My first race was a really awesome experience. There's nothing like running with a huge group of people, being cheered on along the way and feeling the thrill of crossing the finish line. I'm so happy that after all my injuries and setbacks it finally all came together. If you're an experienced runner you're looking at my stats and thinking they're no great shakes. But if you've never run before (or tried and saw for yourself how hard it is) you're thinking "wow, how did she do that?". How indeed! I did it by joining a running group led by a qualified coach, following the training plan (and NOT trying to rush things), committing to a schedule and giving it my best shot. Was I afraid of another injury? YES! But I knew I was so much better prepared this time. On non-running training days I was sure to engage in activities (with amazing teachers) designed to get me stronger, improve the endurance and mobility of my muscles and correct the misalignments that caused the injuries in the first place.
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With 2 days until the race I'm taking it easy. 5K at a steady slow-ish pace - keeping my heart rate (mostly) out of the danger zone. Feeling good!
With only a few days to go until race day, I decided to look at my stats. For the last few runs I haven't tried to add more distance. In fact, my runs have been shorter so I can work on increasing my running cadence.
What is running cadence and why am I monitoring it?
With one week to race time I realized I have to:
- Get in my practice runs much earlier in the morning. This time of year the late morning sun is strong and it is hot!
- Work on speed. It's fun to see how far I can go but I need to work on improving my 5K time.
- Figure out what the heck is going on with that swollen right eye!
Wish me luck!
Forgot to post about last Friday's run! Although it is hard to see from the photo, I barely missed the torrential rain. It was supposed to be a 55 minute tempo run at an easy fixed pace. Whether it is a tempo run, or a run where the pace is supposed to increase or decrease according to a fixed formula, I'm having trouble regulating it. I need to start slower and have better awareness of how fast I'm running (without looking at my watch). Hopefully that will come. Regardless, I am up to 4.25 miles before my legs turn to jello! So yay!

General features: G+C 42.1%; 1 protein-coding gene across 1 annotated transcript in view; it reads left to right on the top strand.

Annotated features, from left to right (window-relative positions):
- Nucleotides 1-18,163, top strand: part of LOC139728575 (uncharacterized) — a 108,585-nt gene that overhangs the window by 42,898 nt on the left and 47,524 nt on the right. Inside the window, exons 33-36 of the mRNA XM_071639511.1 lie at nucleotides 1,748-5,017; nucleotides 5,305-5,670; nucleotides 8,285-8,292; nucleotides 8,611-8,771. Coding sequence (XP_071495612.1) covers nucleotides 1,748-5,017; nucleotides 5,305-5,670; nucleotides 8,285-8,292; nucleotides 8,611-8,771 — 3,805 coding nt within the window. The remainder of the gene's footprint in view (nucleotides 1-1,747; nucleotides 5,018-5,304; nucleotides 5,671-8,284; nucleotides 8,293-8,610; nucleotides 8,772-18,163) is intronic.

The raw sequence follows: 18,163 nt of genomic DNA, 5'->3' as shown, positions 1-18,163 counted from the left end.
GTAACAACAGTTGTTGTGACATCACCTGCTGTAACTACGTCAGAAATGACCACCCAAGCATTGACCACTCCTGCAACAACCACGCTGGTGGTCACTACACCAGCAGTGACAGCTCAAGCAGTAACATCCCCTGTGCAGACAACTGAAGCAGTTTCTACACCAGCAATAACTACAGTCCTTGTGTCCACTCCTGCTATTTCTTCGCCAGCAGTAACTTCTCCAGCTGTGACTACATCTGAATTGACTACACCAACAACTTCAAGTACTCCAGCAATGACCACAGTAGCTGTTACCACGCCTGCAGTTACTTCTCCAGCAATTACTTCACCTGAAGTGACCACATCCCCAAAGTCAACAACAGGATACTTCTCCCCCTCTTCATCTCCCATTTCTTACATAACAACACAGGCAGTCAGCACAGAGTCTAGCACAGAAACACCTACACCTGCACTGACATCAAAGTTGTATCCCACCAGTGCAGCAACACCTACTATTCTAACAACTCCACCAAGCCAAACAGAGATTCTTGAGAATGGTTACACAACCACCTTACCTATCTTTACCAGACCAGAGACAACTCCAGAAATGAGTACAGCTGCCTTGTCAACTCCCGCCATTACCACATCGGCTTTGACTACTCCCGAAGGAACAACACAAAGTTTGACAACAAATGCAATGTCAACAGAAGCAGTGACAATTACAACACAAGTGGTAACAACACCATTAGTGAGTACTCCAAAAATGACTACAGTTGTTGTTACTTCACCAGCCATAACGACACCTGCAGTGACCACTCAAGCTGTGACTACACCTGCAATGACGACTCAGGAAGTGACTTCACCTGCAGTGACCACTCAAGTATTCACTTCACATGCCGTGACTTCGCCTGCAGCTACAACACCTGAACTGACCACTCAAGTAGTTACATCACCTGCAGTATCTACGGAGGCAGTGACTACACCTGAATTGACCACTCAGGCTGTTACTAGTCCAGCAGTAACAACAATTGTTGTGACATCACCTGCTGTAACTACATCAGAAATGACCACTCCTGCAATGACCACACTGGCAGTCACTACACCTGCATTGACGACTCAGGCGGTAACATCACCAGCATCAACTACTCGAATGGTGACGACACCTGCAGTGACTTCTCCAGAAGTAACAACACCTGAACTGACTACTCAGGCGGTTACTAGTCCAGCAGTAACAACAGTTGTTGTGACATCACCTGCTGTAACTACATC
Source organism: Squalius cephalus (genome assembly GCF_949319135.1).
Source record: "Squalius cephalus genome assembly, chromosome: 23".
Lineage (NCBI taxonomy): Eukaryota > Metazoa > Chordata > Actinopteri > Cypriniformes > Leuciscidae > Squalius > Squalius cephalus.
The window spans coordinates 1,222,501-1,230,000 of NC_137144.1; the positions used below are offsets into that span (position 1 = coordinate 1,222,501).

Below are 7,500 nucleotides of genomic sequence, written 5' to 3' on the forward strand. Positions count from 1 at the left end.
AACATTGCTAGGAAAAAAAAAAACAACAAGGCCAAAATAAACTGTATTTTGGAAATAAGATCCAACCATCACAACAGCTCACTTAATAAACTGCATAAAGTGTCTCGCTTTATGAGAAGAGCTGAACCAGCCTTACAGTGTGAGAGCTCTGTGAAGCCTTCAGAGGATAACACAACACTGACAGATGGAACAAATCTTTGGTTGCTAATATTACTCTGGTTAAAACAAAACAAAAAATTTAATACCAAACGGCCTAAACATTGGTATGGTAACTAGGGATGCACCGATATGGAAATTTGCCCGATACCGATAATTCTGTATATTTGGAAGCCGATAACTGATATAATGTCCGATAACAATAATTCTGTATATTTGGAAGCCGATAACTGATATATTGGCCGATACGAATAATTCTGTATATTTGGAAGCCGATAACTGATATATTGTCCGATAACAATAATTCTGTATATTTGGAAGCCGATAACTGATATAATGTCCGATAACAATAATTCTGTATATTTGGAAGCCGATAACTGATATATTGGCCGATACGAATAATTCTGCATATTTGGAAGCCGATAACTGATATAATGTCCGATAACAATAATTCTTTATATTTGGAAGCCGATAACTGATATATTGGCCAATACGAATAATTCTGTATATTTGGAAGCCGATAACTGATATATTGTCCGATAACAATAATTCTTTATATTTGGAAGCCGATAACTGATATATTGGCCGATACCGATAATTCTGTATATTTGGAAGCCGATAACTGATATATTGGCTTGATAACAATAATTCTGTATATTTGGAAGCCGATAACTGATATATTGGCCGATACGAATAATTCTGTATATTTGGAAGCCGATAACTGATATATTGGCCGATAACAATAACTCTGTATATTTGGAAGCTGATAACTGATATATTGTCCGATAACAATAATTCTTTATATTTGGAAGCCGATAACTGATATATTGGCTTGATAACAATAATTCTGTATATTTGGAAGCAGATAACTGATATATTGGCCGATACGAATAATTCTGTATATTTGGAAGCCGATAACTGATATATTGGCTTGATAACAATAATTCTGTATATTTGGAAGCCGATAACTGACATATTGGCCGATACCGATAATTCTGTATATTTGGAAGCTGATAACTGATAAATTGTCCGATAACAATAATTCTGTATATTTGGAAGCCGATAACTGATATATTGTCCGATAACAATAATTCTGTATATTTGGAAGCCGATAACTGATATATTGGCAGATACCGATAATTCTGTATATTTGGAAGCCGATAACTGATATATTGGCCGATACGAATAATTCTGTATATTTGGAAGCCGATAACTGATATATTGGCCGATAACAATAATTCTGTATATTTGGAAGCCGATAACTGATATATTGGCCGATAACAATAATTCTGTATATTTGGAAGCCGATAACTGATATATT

Another practice run in the books. Not sure if I sustained a moderate/comfortably hard effort for that last 0.75 miles but all my injured areas were behaving themselves nicely, so I'll take it! Now it's a matter of getting my aerobic capacity back up to respectability but I have confidence it will happen. I know how important it is to have patience and follow a progressive training plan designed by an expert. It doesn't hurt to have awesome motivating music too!
Today I went for a practice run. It was raining and freezing (in APRIL!), I was underdressed, without any rain gear AND I forgot to put on my polar watch before leaving the house. What's worse, I paused the the Strava app for 10 minutes before remembering to turn it back on! I complained to one of the running coaches (a marathoner) who was nice enough to slow down and run with me for a mile or so. She knew the game well. In response she said: "don't worry, it still counts as a workout".
I've taken a long break from running due to injuries and Loss Aversion (see my Mindset Monday post for more). Finally decided to get back on the horse, so to speak. Yesterday was the first practice run for a 5K race on Memorial Day. Felling great because I paced myself....... who knew?
There are unique words or phrases that resonate and in turn motivate each individual. It is our job as coaches to find out what works for our clients.
"You got this" or "You go girl" or "You crushed it" don't do it for me, but this did. I'll bet my coach knew that.
As far as I am on my fitness quest, running has been elusive. After sustaining 3 ankle injuries (2 sprains and a stress fracture) over the past 5 years I swore off running forever. For the last 2 years I've identified and diligently worked on all my misalignments and weaknesses. Another challenge is my high resting heart rate. Although it has come down at least 10 beats per minute I still get winded.
Never say never, right?
I just couldn't get the bug out of my head. Call it a midlife crisis. Call it whatever you want but I knew I had to try one more time.
So this time I am training for a trail race in early October. Trail running is easier on the joints and provides a more challenging, interesting and varied workout. I had fun shopping for all the special gear and even treated myself to a Polar watch with heart rate monitoring, GPS tracking and other bells and whistles I'll figure out eventually.....
But GOOD L-RD it is hard! I know that with good form I'll get there eventually. So thank you, Coach!
You don't have to be an Olympic body builder or train like one to get stronger, move better, be healthier, and feel and look great.
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